Help: How to start a process with different credential remotely

Here is my script (test.ps1) on remote server:

$ProcessInfo = New-Object System.Diagnostics.ProcessStartInfo 
$ProcessInfo.FileName = "whoami" 
$ProcessInfo.RedirectStandardError = $true 
$ProcessInfo.RedirectStandardOutput = $true 
$ProcessInfo.UseShellExecute = $false 
$ProcessInfo.WorkingDirectory = "C:\Windows\System32"
if ($AddCred) {
    $ProcessInfo.Domain = ""
    $ProcessInfo.UserName = "localuser"
    $ProcessInfo.Password = ConvertTo-SecureString -String "password" -AsPlainText -Force
$Process = New-Object System.Diagnostics.Process 
$Process.StartInfo = $ProcessInfo 
$Process.Start() | Out-Null 

I verified the script is working locally.

Now on client side from my desktop, I use my domain account to create session and enter it and then run it:

  1. If I run it without using different credential, I get the result as expect:
    []: PS C:\testing> .\test.ps1
    Start Process with credential

However, once I use the domain and credential portion of it by adding “-AddCred”, it is no longer working:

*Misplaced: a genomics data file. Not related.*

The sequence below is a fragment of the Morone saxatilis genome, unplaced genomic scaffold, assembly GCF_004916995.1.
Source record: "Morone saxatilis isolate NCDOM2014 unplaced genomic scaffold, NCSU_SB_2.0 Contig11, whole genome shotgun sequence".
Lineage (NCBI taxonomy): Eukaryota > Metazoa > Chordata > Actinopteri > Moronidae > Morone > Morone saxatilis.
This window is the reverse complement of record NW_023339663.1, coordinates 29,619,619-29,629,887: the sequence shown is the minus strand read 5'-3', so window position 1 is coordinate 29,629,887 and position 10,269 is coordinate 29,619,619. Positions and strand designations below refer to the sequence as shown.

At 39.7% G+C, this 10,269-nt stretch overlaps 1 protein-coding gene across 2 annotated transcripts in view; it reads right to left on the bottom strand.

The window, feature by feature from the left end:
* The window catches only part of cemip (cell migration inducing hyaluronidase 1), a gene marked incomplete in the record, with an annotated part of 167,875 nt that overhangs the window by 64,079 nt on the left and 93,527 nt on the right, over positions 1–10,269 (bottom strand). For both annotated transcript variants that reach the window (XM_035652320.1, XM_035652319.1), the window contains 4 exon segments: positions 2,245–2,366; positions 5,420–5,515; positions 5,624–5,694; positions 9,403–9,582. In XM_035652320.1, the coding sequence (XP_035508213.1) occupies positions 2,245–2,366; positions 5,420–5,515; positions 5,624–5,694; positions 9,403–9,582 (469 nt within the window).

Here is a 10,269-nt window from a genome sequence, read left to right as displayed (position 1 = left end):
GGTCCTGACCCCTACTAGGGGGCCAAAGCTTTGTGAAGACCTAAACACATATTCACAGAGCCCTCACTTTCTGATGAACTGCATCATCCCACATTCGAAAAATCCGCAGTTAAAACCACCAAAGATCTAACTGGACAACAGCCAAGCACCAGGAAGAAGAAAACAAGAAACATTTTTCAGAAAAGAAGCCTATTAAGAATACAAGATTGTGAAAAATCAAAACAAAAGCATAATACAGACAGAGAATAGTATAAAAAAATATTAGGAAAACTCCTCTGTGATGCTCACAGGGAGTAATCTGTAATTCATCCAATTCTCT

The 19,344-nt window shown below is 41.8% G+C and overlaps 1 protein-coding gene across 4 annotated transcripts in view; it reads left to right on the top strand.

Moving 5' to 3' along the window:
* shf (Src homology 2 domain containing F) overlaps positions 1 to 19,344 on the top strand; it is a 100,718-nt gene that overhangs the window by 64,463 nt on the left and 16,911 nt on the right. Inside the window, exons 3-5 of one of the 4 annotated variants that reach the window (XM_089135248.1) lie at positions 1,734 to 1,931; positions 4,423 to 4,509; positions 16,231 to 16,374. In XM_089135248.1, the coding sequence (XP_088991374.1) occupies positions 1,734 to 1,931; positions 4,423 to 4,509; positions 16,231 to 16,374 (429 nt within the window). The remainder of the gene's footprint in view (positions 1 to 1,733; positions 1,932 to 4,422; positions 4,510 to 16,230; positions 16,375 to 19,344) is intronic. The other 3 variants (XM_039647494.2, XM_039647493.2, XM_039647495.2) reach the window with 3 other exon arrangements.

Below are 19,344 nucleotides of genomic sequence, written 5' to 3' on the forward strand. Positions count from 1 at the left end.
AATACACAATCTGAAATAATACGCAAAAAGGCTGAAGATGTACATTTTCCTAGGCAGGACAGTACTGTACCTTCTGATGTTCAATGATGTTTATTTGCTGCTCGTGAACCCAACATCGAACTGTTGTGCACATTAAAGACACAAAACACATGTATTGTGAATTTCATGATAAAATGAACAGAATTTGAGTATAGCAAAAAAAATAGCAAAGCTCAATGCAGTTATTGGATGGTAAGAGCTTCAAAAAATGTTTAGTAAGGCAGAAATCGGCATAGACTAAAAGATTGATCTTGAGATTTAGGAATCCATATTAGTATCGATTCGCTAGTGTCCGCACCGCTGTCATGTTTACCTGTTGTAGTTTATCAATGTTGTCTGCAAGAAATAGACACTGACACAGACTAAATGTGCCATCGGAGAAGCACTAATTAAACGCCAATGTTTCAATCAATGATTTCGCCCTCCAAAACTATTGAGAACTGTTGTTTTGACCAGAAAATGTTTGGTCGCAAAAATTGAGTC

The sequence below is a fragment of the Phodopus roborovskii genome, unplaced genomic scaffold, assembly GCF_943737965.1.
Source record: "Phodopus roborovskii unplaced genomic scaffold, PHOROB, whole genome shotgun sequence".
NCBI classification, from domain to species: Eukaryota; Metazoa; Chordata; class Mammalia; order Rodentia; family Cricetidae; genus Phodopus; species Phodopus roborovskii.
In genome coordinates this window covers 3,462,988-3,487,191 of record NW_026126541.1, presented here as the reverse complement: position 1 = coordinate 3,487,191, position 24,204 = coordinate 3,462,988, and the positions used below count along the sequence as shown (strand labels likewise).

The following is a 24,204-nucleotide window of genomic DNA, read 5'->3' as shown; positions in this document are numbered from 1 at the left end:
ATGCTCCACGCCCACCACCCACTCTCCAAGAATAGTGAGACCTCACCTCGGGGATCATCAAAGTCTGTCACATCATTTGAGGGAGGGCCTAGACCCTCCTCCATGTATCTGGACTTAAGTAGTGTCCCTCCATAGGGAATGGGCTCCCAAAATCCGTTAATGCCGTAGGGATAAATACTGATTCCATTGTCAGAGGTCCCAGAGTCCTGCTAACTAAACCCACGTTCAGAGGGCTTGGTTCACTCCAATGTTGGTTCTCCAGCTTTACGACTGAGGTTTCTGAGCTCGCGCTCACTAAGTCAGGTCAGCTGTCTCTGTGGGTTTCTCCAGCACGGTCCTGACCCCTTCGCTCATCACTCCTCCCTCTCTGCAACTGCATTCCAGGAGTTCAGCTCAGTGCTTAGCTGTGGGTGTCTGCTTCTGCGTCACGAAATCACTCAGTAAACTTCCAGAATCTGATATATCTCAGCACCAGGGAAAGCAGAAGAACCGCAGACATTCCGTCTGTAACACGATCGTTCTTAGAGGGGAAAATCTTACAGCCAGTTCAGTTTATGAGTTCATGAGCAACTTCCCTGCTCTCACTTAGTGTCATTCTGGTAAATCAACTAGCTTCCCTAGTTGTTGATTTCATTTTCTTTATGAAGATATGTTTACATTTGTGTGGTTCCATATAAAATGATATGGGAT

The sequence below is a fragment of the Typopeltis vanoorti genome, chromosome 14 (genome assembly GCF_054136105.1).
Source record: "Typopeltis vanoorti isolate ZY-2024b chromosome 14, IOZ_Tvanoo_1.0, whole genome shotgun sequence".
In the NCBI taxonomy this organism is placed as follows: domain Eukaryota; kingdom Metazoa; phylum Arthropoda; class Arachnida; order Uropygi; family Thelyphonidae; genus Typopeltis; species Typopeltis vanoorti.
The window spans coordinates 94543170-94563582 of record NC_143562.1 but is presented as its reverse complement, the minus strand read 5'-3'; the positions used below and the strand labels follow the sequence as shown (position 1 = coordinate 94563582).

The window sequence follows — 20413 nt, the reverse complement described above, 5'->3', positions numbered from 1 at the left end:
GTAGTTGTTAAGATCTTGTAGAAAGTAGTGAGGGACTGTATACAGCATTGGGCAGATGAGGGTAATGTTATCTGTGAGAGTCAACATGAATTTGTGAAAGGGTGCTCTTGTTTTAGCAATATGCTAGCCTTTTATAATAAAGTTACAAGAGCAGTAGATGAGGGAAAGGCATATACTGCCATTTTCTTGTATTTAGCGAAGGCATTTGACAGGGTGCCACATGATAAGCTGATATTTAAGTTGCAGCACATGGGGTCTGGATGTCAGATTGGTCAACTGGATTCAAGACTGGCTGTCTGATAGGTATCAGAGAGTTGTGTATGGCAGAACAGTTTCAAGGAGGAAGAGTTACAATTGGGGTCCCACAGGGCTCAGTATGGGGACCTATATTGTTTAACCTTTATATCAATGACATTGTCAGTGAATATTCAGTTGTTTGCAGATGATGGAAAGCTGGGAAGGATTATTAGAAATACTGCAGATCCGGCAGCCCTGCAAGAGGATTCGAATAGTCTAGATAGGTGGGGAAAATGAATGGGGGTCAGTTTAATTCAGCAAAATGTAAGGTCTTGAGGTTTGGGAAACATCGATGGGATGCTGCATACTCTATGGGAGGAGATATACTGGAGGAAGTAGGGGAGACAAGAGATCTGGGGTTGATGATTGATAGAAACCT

[]: PS C:\testing> .\jane1.ps1 -AddCred
Start Process with credential
Exception calling “Start” with “0” argument(s): “Access is denied”
At C:\testing\jane1.ps1:22 char:1

  • $Process.Start() | Out-Null
  •   + CategoryInfo          : NotSpecified: (:) [], MethodInvocationException
      + FullyQualifiedErrorId : Win32Exception

Exception calling “WaitForExit” with “0” argument(s): “No process is associated with this object.”
At C:\testing\jane1.ps1:23 char:1

  • $Process.WaitForExit()
  •   + CategoryInfo          : NotSpecified: (:) [], MethodInvocationException
      + FullyQualifiedErrorId : InvalidOperationException

You cannot call a method on a null-valued expression.
At C:\testing\jane1.ps1:24 char:1

  • $output = $Process.StandardOutput.ReadToEnd()
  •   + CategoryInfo          : InvalidOperation: (:) [], RuntimeException
      + FullyQualifiedErrorId : InvokeMethodOnNull

I’m not sure it’s possible to get that working through Remoting. Remoting doesn’t pass your credential to the remote computer; it uses Kerberos by default, and the way that delegation works… well, Windows’ security system is complex. I’m not sure a delegated credential could be used to assert a new process under a different token.

The “right way” to do this would be to set up an endpoint on the remote machine, and have that endpoint “run as” your alternate credential. This is what the JEA module is all about.